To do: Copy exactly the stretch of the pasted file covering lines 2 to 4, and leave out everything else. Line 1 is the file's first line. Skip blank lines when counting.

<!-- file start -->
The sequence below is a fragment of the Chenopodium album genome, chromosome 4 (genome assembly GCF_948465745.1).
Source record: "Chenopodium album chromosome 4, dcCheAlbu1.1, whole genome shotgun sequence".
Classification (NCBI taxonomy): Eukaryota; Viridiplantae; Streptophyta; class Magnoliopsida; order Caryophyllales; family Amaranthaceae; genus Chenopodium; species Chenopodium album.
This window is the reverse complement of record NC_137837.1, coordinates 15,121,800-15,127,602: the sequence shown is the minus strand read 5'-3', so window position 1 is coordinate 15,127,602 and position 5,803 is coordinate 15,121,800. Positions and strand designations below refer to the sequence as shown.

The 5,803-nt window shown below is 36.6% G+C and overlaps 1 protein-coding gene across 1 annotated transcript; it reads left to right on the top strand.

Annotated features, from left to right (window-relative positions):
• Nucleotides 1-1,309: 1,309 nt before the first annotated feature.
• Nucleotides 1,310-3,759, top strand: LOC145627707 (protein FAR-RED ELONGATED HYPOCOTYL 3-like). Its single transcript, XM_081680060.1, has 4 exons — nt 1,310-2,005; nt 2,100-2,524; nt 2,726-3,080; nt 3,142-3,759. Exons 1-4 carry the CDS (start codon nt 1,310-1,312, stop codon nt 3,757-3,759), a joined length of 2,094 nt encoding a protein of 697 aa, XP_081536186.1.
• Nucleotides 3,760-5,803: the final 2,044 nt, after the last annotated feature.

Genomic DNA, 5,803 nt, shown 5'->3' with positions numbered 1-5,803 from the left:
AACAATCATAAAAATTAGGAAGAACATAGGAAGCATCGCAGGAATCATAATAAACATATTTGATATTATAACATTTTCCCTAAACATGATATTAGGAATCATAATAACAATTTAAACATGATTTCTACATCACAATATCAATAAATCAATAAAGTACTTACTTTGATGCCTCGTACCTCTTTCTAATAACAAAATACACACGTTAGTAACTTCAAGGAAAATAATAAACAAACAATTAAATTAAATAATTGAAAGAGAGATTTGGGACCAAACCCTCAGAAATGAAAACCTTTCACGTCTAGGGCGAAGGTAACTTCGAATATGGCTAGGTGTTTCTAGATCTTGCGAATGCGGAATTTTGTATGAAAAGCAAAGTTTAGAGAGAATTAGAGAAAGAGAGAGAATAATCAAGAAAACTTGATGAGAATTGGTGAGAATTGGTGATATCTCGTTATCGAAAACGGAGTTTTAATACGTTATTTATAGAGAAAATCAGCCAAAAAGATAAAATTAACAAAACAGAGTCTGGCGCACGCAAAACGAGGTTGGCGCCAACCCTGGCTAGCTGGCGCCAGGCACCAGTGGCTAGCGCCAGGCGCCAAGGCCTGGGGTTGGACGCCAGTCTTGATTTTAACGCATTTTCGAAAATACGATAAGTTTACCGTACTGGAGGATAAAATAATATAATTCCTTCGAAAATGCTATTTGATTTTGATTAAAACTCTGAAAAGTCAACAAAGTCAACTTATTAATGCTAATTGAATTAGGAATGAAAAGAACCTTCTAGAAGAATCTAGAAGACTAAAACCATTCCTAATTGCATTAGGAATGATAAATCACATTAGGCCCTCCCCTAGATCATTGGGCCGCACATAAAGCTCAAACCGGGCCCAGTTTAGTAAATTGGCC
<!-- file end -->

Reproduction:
Source record: "Chenopodium album chromosome 4, dcCheAlbu1.1, whole genome shotgun sequence".
Classification (NCBI taxonomy): Eukaryota; Viridiplantae; Streptophyta; class Magnoliopsida; order Caryophyllales; family Amaranthaceae; genus Chenopodium; species Chenopodium album.
This window is the reverse complement of record NC_137837.1, coordinates 15,121,800-15,127,602: the sequence shown is the minus strand read 5'-3', so window position 1 is coordinate 15,127,602 and position 5,803 is coordinate 15,121,800. Positions and strand designations below refer to the sequence as shown.